By Adrian Whitefoord, Co-Partner and Co-Founder, Pemberton & Whitefoord

Research has verified that packaging on supermarket shelves has 2.6 seconds to impress consumers. Good design can drive sales - it is the face of your brand and your on-shelf advertising.

It is essential that your packaging design is compelling and impactful. The best designs eliminate marketing jargon and utilise creativity as a tool to cut through the labyrinth associated with the design process. The culmination results in packaging solutions that outperform rivals.

Achieving the equilibrium between visual appeal and clear information, however, is challenging. A packaging designer with more than three decades’ industry experience, Adrian Whitefoord shares his thoughts on making your packaging design work hard for your brand.

  1. Less is more
Ensuring aesthetic principles are optimised whilst incorporating necessary textual information (particularly if excessive) can interfere with pack visual harmony.

Sometimes brand owners wrongly assume that the more copy, callouts, flashes and logos on their packaging, the better it communicates. In fact, quite often the exact opposite is true.

Research has shown that 90% of information communicated to the brain is visual; consumers are largely influenced by visual stimuli, so packaging should not sacrifice shelf presence due to information (text) overload.

  1. Connect with colour
Around 80% of visual information absorbed is related to colour. Intriguingly, 95% of the world’s top 100 brands use only one or two colours in their logo designs; examples being Tiffany’s robin egg blue, Coca-Cola’s iconic red and white and Cadburys purple.

A brand’s colour signature can be so distinctive it is the only clue the consumer needs for brand recognition.

Think vigilantly about colour connotations as they can create sensation and performance expectations. Blue is a prevalent choice for brands wishing to evoke dependability and trustworthiness (Samsung, Dell, Gillette) and contrastingly red is energetic and provocative, evoking passion (Coca-Cola, Levi’s, Virgin). Colour triggers emotional response, it is a vital weapon in a brand armoury.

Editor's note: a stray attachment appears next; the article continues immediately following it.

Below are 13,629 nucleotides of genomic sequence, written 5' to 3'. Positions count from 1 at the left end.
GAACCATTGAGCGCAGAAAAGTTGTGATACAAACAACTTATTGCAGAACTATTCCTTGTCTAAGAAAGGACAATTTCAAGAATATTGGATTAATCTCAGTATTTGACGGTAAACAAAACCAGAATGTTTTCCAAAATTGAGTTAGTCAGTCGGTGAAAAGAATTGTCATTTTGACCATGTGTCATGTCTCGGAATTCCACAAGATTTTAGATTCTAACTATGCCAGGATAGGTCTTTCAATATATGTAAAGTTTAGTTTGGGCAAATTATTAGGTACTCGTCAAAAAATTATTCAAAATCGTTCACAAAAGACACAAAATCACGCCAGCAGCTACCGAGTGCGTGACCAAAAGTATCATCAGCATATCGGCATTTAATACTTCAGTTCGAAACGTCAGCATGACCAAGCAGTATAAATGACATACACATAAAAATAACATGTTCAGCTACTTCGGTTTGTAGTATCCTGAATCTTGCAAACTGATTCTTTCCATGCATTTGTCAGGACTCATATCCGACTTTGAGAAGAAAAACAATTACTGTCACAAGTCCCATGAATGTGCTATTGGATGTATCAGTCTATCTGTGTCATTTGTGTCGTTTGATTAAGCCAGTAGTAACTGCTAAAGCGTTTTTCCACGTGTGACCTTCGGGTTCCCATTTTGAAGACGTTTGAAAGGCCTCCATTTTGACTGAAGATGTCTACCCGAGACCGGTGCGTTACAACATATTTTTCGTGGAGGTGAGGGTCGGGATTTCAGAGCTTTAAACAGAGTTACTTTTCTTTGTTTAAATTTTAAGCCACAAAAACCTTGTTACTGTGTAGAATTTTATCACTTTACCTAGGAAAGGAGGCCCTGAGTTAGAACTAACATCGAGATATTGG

1. Honesty is the best policy
It is imperative that brands do not mislead or misinform consumers (unintentionally or intentionally). Misrepresentative and misleading information is illegal, immoral and ultimately, counterproductive for all.

When product information is not truthful (think of the horse meat scandal) brands instantly loose credibility that can take years to regain (assuming it can be fully regained at all). Being ‘selective with the truth’ can have dire consequences in terms of brand integrity, customer loyalty and ultimately, sales.

Brands that are honest, in touch with the end user and have a moral compass are more likely to enjoy longevity

  1. Demographic ID
Fastidiously scrutinise your product’s target consumer and ensure your product packaging exudes the appropriate appeal.

If end users are concerned with the environment, use ethically sourced, recyclable packaging. If your product is perfume, it must exude quality and opulence. Your demographics’ opinions and tastes should always be prioritised above your own.

Brands should never shirk from the barbs of responsibility that are interlinked with brand ownership, environmental conscience in particular will play an increasing reason for specific brand engagement.

  1. Digital dedication